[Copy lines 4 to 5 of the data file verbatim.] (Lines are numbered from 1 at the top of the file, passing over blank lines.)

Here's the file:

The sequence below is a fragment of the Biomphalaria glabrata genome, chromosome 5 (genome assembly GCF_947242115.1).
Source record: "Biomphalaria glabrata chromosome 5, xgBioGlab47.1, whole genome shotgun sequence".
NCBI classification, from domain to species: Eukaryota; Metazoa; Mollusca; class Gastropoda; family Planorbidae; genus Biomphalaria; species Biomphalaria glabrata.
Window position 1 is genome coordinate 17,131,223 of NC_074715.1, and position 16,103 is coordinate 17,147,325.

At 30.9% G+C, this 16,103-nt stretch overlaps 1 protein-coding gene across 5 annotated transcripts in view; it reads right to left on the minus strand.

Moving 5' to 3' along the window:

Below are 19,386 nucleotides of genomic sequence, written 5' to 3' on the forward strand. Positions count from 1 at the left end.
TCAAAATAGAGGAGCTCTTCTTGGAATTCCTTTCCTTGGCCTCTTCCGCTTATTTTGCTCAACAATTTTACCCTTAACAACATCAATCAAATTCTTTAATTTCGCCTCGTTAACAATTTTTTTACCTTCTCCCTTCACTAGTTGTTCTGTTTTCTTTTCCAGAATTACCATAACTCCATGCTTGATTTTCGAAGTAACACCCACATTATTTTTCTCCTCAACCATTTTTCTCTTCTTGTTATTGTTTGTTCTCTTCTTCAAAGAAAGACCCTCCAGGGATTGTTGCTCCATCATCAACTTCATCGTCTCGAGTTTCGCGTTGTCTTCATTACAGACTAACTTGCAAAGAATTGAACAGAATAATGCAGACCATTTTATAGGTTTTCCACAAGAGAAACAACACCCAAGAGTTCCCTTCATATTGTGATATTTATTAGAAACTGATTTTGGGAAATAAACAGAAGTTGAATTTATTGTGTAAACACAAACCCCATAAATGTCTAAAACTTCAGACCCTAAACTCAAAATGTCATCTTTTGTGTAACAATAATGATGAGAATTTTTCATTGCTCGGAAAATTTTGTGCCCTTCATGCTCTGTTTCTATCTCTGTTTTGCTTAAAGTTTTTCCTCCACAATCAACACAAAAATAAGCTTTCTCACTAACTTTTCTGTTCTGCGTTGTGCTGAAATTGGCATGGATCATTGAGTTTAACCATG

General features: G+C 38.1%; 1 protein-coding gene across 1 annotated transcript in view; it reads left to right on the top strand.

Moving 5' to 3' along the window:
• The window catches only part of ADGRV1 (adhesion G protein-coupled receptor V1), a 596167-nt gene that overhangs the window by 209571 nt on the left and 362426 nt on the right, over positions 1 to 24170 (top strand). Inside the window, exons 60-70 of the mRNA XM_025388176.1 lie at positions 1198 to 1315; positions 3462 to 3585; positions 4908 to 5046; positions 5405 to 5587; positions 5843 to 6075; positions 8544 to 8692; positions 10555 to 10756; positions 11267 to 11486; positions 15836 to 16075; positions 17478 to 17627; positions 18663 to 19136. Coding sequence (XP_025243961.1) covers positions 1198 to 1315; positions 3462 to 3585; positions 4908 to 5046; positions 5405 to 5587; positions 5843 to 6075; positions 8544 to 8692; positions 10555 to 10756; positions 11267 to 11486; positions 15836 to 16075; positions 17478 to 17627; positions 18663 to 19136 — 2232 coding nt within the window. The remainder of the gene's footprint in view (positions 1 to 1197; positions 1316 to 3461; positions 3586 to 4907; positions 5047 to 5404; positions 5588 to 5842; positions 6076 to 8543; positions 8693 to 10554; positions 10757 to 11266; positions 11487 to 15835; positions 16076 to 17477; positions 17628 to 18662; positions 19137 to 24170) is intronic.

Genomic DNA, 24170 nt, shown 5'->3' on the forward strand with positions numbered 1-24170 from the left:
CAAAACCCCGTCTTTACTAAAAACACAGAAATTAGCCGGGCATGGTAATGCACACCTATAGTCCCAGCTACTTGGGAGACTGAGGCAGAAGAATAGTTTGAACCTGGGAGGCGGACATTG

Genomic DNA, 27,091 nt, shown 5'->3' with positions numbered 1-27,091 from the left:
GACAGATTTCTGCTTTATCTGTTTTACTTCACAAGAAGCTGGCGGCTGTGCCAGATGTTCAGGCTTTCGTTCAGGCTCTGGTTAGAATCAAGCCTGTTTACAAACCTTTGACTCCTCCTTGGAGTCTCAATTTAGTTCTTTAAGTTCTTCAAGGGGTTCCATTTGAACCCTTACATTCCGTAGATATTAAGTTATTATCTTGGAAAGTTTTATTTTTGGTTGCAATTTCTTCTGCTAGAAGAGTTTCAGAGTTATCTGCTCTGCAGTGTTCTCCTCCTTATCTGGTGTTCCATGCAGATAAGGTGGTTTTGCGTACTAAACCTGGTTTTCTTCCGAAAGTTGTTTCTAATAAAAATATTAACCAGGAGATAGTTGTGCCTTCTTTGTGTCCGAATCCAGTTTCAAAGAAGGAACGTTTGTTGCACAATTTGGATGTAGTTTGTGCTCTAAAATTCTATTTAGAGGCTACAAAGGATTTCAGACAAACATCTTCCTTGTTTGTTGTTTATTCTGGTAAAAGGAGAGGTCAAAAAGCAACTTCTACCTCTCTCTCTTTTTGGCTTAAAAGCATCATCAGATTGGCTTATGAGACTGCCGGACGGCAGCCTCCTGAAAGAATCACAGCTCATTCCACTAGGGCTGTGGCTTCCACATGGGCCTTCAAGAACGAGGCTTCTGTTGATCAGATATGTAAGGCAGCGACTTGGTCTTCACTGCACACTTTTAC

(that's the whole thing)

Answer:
Window position 1 is genome coordinate 17,131,223 of NC_074715.1, and position 16,103 is coordinate 17,147,325.

At 30.9% G+C, this 16,103-nt stretch overlaps 1 protein-coding gene across 5 annotated transcripts in view; it reads right to left on the minus strand.